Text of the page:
Effect of critical period of weed control on growth indices of corn

Document Type : Research Article




Physiological growth analysis is the most important in prediction of plant growth and yield. Growth analysis is an approach to evaluate what events occurs during plant growth. Total dry matter trend (TDM), Crop growth rate (CGR) and relative growth rate are the most important characteristics in plant growth analysis. Growth analysis is a suitable technique for plant response to different environmental conditions and agricultural management during plant life (Tesar, 1984).
Competition for light has been identified as the primary cause of crop yield loss in many crop–weed associations. Tollenaar et al. (1994) reported that interference from mixed weeds emerging shortly after corn reduced its growth and yield.
The purpose of this study was the effect of critical period of weed control (CPWC) on physiological growth indices of corn.

Materials and methods
A field experiment was conducted at the Agricultural Research Station, of Ferdowsi University of Mashhad during 2012-2013. The experiment was done based on a randomized complete block design with 12 treatments and three replications. Two sets of weed-free and weed-infested treatments were used. At the first set of treatments, weeds were allowed to compete with corn until 19, 34, 48, 52, 59 and 123 days after emergence (weed- infested periods). Weed control was accomplished with hand weeding.
At the second one, plots were kept free of weeds until the above mentioned periods (weed- free periods). Dry matter (DM), leaf area index (LAI), crop growth rate (CGR) and relative growth rate (RGR) of corn were measured and calculated accordingly. The areas of green leaves were measured using a Delta-T leaf area meter. The samples including stems and leaves were dried in a forced-air oven and after total dry matter (TDM) was measured. The leaf area data was divided to ground area and the leaf area index (LAI) was obtained. The sigmoid equation (Eq. 1) was fitted to the TDM data and by derivation from this equation, the crop growth rate (CGR) (Eq. 2) and relative growth rate (Eq. 3) were obtained (Steinmaus and Norris, 2002):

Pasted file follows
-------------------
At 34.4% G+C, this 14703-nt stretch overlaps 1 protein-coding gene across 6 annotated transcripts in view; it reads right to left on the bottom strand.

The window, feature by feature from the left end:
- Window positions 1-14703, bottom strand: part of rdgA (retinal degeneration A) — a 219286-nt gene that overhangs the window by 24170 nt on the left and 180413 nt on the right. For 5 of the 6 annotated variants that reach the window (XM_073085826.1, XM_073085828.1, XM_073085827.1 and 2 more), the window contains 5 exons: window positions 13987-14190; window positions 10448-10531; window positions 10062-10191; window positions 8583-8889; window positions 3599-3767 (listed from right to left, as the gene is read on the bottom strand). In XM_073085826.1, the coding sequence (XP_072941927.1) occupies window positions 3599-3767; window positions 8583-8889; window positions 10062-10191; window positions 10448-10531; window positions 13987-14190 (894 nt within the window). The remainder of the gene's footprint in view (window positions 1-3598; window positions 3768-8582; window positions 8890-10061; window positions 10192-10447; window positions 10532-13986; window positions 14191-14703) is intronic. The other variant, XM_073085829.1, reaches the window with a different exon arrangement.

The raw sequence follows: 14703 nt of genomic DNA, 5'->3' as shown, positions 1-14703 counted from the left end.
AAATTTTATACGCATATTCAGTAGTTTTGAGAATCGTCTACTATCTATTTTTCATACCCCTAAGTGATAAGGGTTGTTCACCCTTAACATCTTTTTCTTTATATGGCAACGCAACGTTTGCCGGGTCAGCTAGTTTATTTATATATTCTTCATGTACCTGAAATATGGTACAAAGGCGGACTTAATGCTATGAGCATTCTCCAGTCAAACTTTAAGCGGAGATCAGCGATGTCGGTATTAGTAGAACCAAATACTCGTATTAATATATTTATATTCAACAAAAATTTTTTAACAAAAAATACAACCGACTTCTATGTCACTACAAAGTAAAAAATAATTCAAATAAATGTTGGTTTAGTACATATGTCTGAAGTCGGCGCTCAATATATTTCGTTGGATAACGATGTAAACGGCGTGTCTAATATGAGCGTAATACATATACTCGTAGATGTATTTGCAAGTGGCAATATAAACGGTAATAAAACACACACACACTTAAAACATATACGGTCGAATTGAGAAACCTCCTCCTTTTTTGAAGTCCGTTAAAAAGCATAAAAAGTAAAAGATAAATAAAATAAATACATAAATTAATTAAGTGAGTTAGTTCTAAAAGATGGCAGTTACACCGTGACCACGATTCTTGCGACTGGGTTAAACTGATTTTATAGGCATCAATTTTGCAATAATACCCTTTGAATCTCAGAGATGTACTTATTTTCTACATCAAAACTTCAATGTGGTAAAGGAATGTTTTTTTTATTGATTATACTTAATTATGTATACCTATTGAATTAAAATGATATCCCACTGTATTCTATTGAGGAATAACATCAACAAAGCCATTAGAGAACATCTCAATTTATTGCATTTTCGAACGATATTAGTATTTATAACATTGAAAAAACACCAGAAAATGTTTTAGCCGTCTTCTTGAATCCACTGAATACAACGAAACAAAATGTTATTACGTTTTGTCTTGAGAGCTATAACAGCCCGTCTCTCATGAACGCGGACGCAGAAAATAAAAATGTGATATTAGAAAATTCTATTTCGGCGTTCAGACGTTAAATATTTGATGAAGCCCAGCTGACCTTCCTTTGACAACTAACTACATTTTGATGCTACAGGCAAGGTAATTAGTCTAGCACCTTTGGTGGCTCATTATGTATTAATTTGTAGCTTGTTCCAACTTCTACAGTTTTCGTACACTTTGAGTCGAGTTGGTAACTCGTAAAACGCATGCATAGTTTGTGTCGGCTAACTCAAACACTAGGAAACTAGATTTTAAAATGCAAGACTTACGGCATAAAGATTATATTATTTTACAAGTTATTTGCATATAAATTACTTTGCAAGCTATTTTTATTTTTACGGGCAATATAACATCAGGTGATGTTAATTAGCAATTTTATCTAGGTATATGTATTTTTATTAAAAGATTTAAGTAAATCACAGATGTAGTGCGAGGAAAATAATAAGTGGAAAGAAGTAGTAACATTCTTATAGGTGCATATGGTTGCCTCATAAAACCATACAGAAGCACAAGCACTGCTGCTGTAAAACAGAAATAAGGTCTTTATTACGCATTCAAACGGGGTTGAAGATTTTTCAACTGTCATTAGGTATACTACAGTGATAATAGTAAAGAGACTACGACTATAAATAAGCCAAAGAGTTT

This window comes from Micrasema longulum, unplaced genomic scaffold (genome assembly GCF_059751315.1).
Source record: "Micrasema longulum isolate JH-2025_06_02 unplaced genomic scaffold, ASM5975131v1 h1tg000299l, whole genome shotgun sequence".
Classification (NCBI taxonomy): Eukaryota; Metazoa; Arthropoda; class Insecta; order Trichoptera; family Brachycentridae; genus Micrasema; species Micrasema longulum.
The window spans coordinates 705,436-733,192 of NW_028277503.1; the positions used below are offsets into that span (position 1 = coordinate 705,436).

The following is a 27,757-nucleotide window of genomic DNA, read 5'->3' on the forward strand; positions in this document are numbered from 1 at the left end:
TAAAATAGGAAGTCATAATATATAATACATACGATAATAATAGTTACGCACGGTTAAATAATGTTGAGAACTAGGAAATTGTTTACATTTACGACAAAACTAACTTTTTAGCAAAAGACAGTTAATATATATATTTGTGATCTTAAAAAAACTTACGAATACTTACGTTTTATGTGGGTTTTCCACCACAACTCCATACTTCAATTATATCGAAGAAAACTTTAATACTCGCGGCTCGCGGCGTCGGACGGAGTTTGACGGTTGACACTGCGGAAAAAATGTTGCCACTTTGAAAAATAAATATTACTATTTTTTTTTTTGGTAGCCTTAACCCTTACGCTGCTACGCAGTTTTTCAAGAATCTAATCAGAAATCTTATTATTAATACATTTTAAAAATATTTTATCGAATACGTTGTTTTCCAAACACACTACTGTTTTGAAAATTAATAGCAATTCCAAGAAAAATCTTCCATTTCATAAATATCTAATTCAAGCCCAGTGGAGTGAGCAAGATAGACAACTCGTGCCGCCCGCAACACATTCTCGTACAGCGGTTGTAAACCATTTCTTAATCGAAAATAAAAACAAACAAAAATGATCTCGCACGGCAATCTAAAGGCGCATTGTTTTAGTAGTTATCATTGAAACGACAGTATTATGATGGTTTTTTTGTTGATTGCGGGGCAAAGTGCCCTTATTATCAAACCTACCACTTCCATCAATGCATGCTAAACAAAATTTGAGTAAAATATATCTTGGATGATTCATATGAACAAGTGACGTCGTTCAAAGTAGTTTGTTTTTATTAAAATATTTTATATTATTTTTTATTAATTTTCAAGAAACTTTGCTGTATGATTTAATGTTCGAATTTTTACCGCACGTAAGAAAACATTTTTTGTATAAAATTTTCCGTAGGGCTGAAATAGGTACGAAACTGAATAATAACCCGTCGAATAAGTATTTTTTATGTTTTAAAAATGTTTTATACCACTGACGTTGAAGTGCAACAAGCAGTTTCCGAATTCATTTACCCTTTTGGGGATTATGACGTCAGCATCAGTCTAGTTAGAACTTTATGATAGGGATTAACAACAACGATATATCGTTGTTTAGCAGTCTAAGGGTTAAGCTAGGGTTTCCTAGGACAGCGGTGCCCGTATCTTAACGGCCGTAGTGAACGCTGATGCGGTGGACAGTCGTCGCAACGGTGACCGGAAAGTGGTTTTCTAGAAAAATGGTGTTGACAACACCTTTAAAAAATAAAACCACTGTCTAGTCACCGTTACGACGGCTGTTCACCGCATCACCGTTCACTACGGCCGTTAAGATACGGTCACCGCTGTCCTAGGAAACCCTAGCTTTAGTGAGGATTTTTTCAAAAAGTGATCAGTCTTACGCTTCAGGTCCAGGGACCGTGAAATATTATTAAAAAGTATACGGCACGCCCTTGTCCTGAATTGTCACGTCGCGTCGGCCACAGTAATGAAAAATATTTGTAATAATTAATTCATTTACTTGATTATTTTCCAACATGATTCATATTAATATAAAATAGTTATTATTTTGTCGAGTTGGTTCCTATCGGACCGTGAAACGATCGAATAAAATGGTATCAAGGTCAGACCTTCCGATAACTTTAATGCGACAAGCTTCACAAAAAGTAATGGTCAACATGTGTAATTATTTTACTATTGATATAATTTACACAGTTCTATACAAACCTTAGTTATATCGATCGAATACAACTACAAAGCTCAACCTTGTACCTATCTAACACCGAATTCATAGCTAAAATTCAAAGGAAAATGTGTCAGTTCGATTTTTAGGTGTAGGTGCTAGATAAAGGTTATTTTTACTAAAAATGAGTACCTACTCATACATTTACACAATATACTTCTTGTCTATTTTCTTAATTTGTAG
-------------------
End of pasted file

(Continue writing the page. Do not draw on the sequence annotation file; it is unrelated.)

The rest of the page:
W (t) = a / 1+ exp {-b (t-m)} [Eq. 1]
CGR = b. w (t) {1-(w (t)/a)} [Eq. 2]
RGR = b {1-(w (t)/a)} [Eq. 3]
Where t is the time (day), W(t), dry matter at time t; a, the maximum total dry matter; b, the slope of increasing the dry matter; m, the time that corn had the maximum growth rate and CGR is crop growth rate. The regression analysis was performed by SAS 9.1 and the graphs were prepared by Excel.

Results and discussion
The results showed that during the days after planting in all treatments leaf area index first increased until 62 days after planting and then it had a descending trend. By increasing in duration of weed control, dry matter accumulation was enhanced. The highest dry matter was observed in weed control at all the growing season and the lowest was for weed control until 19 days after emergence. Crop growth rate (CGR) in all treatments first increased slightly and then increased more quickly until 70 days after planting. Then CGR decreased with a sharp slope. The maximum and the minimum crop growth rate were observed in control during all the growing season (31.14 g.m-2.day) and weed control until 19 days after emergence (31.80 g.m-2.day).

There was a reduction in growth indices with increasing duration of weed interference. Weed density and emergence determined the growth indices reduction due to weed interference duration. It was suggested that weed interference will not reduce growth indices of corn if weeds are controlled in a timely manner with hand weeding.


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Articles in Press, Accepted Manuscript
Available Online from 01 January 2024
  • Receive Date: 06 May 2017
  • Accept Date: 06 May 2017
  • First Publish Date: 27 November 2020